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Hoffmann, R. A wiki for the life sciences where authorship matters. Nature Genetics (2008)

Enteric inhibitory neural regulation of human colonic circular muscle: role of nitric oxide.

BACKGROUND: Nitric oxide and an apamin-sensitive transmitter may both contribute to neural inhibition in the human colon. The present study investigated the role of NO in regulating spontaneous rhythmic contractions and examined NO-dependent and independent components of neurally evoked hyperpolarization in the human colon. METHODS: Mechanical and electrical activity were recorded from isolated circular muscle strips. RESULTS: Rhythmic contractions were inhibited by nerve stimulation. This response was reduced by apamin, oxyhemoglobin, and L-NG-nitro arginine methyl ester (L-NAME). Electrical recording revealed two components of neurally evoked hyperpolarization: a fast hyperpolarization resulting from a single stimulus and a sustained hyperpolarization that developed with repetitive stimulation. Fast hyperpolarization was not affected by L-NAME or oxyhemoglobin but was significantly reduced by apamin. The sustained hyperpolarization was reduced by L-NAME or apamin. Exogenous NO and the P2y receptor agonist 2-methylthio adenosine 5'-triphosphate (2-MATP) inhibited spontaneous contractions and produced hyperpolarization. Apamin reduced the effects of 2-MATP but not those of NO. CONCLUSIONS: The results support the concept that the inhibitory neurotransmission in the human colon involves two transmitters. A single stimulus results in an apamin-sensitive response. With multiple stimuli, a NO-dependent response develops and sums with the apamin-sensitive mechanism, producing sustained hyperpolarization and inhibition of contractions.[1]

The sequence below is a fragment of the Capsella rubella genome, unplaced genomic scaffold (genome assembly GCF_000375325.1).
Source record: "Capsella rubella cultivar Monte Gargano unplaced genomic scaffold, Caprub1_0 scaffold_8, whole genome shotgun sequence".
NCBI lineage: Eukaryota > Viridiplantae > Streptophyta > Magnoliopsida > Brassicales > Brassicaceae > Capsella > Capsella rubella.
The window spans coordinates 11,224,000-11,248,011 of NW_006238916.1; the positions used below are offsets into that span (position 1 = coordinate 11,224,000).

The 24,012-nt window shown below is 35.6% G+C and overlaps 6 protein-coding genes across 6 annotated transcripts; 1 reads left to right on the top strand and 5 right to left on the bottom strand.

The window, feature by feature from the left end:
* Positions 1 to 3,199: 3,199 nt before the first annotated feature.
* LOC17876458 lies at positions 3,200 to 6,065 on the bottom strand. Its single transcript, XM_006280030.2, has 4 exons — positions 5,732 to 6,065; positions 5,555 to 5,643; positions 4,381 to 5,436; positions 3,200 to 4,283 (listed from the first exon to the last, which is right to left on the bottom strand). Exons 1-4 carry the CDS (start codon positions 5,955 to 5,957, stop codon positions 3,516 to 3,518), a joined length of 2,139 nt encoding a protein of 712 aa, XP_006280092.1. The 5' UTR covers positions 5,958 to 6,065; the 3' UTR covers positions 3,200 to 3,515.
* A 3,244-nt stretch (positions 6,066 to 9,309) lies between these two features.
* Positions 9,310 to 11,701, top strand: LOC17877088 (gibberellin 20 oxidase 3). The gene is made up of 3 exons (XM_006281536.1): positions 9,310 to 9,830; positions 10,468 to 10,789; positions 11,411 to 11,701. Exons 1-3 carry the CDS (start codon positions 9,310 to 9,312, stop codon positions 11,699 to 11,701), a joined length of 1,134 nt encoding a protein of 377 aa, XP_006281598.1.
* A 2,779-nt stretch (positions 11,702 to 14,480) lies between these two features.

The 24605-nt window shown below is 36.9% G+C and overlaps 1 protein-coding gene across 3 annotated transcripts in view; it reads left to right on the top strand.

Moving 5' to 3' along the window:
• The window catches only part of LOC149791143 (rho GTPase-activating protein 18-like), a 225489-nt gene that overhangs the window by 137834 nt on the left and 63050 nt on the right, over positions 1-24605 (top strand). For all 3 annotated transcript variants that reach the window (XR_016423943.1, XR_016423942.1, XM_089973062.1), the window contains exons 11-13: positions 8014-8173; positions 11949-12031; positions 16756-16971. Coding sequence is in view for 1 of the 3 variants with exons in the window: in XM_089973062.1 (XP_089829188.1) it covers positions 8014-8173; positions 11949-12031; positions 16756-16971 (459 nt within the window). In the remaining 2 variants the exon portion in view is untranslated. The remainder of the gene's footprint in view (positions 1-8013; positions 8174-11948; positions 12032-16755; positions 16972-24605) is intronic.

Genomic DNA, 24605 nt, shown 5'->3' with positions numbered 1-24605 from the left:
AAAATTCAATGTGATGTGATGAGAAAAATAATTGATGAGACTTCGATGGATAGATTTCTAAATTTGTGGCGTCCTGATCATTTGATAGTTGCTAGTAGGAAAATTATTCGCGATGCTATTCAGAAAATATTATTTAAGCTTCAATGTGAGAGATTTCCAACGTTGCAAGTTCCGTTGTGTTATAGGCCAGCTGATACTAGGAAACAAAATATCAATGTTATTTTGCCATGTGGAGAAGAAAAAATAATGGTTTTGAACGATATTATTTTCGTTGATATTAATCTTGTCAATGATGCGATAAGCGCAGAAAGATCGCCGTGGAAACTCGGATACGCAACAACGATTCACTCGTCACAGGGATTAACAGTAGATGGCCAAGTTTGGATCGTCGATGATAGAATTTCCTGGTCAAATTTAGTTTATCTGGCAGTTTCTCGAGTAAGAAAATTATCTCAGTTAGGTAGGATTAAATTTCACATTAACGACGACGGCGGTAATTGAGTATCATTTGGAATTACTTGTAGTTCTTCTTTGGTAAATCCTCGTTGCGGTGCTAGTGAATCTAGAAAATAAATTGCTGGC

1. Enteric inhibitory neural regulation of human colonic circular muscle: role of nitric oxide. Keef, K.D., Du, C., Ward, S.M., McGregor, B., Sanders, K.M. Gastroenterology (1993) [Pubmed]
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